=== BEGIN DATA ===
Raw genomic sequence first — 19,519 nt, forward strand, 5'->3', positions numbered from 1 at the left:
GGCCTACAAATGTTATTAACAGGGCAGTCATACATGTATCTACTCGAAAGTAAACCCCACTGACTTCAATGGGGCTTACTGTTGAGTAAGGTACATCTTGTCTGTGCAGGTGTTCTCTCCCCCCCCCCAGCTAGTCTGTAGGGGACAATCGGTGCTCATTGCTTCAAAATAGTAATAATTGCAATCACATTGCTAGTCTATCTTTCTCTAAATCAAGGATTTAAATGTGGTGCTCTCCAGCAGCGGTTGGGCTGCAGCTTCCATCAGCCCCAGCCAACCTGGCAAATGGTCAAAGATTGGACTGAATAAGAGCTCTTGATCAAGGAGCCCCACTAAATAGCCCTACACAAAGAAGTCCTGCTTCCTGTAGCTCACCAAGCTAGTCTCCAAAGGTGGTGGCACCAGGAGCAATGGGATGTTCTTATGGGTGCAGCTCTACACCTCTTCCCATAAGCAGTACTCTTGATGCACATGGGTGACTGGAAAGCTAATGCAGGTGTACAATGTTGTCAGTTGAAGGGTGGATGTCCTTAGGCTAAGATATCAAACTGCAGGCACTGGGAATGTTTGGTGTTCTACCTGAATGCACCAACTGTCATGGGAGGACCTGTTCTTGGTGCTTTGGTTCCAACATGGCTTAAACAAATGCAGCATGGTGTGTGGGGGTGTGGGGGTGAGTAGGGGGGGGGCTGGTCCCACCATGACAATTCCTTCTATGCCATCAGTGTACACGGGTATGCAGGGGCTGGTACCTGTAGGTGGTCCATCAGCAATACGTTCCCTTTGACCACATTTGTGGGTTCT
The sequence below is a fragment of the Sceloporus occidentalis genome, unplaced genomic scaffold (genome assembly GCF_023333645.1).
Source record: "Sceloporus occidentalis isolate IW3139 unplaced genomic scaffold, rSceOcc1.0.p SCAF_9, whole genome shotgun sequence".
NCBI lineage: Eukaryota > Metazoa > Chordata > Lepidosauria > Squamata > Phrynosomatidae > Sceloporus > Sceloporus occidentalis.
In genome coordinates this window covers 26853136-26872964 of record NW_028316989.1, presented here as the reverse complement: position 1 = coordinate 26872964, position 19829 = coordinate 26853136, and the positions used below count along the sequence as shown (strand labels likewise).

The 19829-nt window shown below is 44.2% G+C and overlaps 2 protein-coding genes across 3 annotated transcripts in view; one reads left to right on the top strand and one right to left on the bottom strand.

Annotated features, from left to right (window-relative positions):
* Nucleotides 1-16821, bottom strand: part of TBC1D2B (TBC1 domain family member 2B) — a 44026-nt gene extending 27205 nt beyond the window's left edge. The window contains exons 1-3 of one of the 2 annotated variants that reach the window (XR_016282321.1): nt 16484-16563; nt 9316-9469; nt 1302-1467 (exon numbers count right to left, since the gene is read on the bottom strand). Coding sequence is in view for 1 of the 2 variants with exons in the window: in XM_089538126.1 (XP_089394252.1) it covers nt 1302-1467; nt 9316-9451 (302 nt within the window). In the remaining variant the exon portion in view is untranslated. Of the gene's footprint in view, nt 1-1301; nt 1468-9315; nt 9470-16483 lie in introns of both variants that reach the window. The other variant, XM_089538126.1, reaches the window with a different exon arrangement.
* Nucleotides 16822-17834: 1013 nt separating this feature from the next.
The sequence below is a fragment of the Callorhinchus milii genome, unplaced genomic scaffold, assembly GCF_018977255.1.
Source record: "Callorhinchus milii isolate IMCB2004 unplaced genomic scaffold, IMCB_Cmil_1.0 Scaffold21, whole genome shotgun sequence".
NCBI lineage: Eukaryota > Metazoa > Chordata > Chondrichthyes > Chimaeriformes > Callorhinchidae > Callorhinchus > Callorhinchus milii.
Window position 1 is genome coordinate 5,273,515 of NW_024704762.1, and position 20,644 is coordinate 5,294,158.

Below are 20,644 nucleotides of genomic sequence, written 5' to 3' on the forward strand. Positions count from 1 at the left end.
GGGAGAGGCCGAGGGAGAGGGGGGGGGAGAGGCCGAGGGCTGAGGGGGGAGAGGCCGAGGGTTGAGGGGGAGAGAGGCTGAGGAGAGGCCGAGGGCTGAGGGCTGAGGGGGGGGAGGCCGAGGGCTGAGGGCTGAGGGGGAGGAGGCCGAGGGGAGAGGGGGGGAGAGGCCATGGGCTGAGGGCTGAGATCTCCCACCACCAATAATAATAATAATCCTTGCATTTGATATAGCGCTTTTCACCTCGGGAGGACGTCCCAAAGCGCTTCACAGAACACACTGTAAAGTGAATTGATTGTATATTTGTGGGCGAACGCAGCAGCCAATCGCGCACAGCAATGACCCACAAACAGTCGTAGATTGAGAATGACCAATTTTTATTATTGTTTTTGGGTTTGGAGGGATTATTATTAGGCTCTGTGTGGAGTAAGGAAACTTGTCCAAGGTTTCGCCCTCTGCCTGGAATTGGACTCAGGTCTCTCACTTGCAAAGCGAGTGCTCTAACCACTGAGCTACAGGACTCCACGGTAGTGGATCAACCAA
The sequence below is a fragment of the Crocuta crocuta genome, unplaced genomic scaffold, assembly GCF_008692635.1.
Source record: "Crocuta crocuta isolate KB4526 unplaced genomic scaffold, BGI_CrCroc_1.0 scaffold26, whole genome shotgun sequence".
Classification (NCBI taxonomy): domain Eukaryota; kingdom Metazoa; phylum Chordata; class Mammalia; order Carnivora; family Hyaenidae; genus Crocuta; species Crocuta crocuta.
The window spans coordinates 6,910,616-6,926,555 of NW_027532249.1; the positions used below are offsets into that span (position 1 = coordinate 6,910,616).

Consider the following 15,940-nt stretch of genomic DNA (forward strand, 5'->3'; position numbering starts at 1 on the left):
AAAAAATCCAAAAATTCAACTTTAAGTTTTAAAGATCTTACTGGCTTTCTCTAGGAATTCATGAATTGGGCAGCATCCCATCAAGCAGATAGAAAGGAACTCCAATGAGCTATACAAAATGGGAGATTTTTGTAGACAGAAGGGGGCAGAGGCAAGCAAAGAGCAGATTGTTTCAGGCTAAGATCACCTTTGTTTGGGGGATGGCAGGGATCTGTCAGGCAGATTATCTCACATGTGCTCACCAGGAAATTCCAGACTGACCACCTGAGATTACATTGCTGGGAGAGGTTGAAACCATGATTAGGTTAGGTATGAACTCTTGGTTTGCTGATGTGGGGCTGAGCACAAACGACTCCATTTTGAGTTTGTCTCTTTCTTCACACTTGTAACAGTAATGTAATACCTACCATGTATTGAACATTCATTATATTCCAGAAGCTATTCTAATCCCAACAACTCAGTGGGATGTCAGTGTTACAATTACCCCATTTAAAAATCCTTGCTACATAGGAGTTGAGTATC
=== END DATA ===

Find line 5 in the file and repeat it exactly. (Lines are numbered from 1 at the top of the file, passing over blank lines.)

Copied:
NCBI lineage: Eukaryota > Metazoa > Chordata > Lepidosauria > Squamata > Phrynosomatidae > Sceloporus > Sceloporus occidentalis.